Preeclampsia is one of the most serious health problems affecting pregnant women. It is a complication in 2% to 8% of pregnancies worldwide and contributes to both maternal and infant morbidity and mortality. Preeclampsia also accounts for 15% of preterm births in the United States. The disorder is defined by the onset of hypertension (blood pressure ≥140/90 mm Hg) and proteinuria (≥0.3 g of protein in the urine within a 24-hour period) during the second half of pregnancy (>20 weeks). In the absence of proteinuria, preeclampsia is classified as hypertension with any of the following: thrombocytopenia, impaired liver function, renal insufficiency, pulmonary edema, or cerebral or visual disturbances.
Recognition of Risk Status
Important risk factors for preeclampsia include the history of preeclampsia (including early-onset preeclampsia), intrauterine growth restriction (IUGR), or preterm birth; placental abruption or fetal death; maternal comorbid conditions (including type 1 or 2 pregestational diabetes, chronic hypertension, renal disease, and autoimmune diseases); and multifetal gestation.
Predictive models that combine risk factors to identify women at risk for preeclampsia, such as serum biomarkers, uterine artery Doppler ultrasonography, and clinical history and measures, are in development. None have yet shown sufficient accuracy for clinical use.
Benefits of Preventive Medication
The USPSTF found adequate evidence of a reduction in risk for preeclampsia, preterm birth, and IUGR in women at increased risk for preeclampsia who received low-dose aspirin, thus demonstrating substantial benefit.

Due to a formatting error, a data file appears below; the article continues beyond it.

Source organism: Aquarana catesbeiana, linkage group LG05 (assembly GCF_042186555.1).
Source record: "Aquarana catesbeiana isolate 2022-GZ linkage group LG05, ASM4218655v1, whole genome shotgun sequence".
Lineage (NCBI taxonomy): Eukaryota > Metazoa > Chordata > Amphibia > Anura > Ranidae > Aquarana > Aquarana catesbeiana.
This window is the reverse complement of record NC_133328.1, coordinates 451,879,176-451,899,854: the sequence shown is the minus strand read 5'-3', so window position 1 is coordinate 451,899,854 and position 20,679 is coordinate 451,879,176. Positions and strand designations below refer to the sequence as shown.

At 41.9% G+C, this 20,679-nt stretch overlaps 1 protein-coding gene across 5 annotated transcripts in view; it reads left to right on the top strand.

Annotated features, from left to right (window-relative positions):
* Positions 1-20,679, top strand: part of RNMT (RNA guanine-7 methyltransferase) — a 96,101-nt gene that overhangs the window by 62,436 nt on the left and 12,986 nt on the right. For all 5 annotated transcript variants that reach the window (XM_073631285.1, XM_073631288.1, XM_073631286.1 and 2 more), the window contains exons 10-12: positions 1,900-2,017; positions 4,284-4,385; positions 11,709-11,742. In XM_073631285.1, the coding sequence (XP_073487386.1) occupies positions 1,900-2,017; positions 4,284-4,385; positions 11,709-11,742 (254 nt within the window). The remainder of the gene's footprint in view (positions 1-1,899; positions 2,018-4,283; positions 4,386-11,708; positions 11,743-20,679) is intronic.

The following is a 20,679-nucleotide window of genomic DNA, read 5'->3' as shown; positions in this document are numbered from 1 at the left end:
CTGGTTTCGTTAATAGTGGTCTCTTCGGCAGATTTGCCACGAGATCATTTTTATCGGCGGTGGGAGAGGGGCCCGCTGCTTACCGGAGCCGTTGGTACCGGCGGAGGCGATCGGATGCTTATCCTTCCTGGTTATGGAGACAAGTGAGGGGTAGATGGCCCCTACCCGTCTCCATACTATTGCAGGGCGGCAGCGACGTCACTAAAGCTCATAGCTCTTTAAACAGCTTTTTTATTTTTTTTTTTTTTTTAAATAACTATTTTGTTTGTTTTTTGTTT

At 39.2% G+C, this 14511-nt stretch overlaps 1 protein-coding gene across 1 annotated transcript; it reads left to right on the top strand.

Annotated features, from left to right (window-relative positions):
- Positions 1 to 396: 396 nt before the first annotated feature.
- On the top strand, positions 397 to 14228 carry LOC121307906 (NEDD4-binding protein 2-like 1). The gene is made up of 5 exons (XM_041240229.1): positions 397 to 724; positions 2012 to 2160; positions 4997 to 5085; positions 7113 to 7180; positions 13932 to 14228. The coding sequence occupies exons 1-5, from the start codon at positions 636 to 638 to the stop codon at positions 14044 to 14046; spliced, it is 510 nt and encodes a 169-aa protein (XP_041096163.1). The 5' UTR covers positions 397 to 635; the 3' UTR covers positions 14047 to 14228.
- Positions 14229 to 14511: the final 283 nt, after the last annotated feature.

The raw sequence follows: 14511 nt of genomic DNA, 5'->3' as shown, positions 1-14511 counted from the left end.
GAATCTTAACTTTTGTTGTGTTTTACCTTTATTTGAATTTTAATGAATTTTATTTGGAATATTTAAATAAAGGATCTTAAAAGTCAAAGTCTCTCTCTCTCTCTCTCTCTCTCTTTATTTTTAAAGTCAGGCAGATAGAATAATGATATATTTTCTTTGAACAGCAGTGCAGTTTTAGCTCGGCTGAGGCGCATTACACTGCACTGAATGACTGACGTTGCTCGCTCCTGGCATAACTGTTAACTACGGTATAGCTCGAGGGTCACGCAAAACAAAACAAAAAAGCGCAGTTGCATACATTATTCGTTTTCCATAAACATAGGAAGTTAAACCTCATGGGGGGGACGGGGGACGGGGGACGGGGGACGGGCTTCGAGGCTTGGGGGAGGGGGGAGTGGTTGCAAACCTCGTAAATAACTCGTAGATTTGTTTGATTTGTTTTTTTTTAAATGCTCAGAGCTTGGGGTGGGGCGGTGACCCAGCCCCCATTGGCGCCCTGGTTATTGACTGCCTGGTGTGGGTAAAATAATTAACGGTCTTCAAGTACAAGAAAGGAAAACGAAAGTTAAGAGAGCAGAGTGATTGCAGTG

Low-dose aspirin (range, 60 to 150 mg/d) reduced the risk for preeclampsia by 24% in clinical trials and reduced the risk for preterm birth by 14% and IUGR by 20%.
The USPSTF found adequate evidence that low-dose aspirin as preventive medication does not increase the risk for placental abruption, postpartum hemorrhage, or fetal intracranial bleeding. In a meta-analysis of randomized, controlled trials (RCTs) and observational studies of women at low/average or increased risk for preeclampsia, there was no significantly increased risk for these adverse events. In addition, there was no difference in the risk for placental abruption by aspirin dosage.
The USPSTF also found adequate evidence that low-dose aspirin as preventive medication in women at increased risk for preeclampsia does not increase the risk for perinatal mortality.
Evidence on long-term outcomes in offspring exposed in utero to low-dose aspirin is limited, but no developmental harms were identified by 18 months of age in the one study reviewed.
The USPSTF concludes that the harms of low-dose aspirin in pregnancy are no greater than small.